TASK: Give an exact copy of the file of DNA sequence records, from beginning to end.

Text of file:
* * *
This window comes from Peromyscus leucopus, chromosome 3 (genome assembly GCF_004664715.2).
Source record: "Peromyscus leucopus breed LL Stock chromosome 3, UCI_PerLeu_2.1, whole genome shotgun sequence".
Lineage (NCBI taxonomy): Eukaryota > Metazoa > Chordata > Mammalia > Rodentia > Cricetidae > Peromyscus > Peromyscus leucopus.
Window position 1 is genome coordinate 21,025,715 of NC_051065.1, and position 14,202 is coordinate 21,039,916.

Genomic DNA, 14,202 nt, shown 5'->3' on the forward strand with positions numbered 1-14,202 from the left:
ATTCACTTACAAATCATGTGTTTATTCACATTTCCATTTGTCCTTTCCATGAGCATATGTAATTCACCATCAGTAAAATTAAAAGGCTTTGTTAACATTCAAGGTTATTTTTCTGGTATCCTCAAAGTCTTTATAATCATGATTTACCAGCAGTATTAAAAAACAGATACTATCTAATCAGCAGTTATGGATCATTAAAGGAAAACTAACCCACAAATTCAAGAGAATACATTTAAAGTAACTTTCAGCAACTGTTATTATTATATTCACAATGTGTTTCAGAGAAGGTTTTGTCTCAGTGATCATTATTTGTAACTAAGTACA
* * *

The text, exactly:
This window comes from Peromyscus leucopus, chromosome 3 (genome assembly GCF_004664715.2).
Source record: "Peromyscus leucopus breed LL Stock chromosome 3, UCI_PerLeu_2.1, whole genome shotgun sequence".
Lineage (NCBI taxonomy): Eukaryota > Metazoa > Chordata > Mammalia > Rodentia > Cricetidae > Peromyscus > Peromyscus leucopus.
Window position 1 is genome coordinate 21,025,715 of NC_051065.1, and position 14,202 is coordinate 21,039,916.

Genomic DNA, 14,202 nt, shown 5'->3' on the forward strand with positions numbered 1-14,202 from the left:
ATTCACTTACAAATCATGTGTTTATTCACATTTCCATTTGTCCTTTCCATGAGCATATGTAATTCACCATCAGTAAAATTAAAAGGCTTTGTTAACATTCAAGGTTATTTTTCTGGTATCCTCAAAGTCTTTATAATCATGATTTACCAGCAGTATTAAAAAACAGATACTATCTAATCAGCAGTTATGGATCATTAAAGGAAAACTAACCCACAAATTCAAGAGAATACATTTAAAGTAACTTTCAGCAACTGTTATTATTATATTCACAATGTGTTTCAGAGAAGGTTTTGTCTCAGTGATCATTATTTGTAACTAAGTACA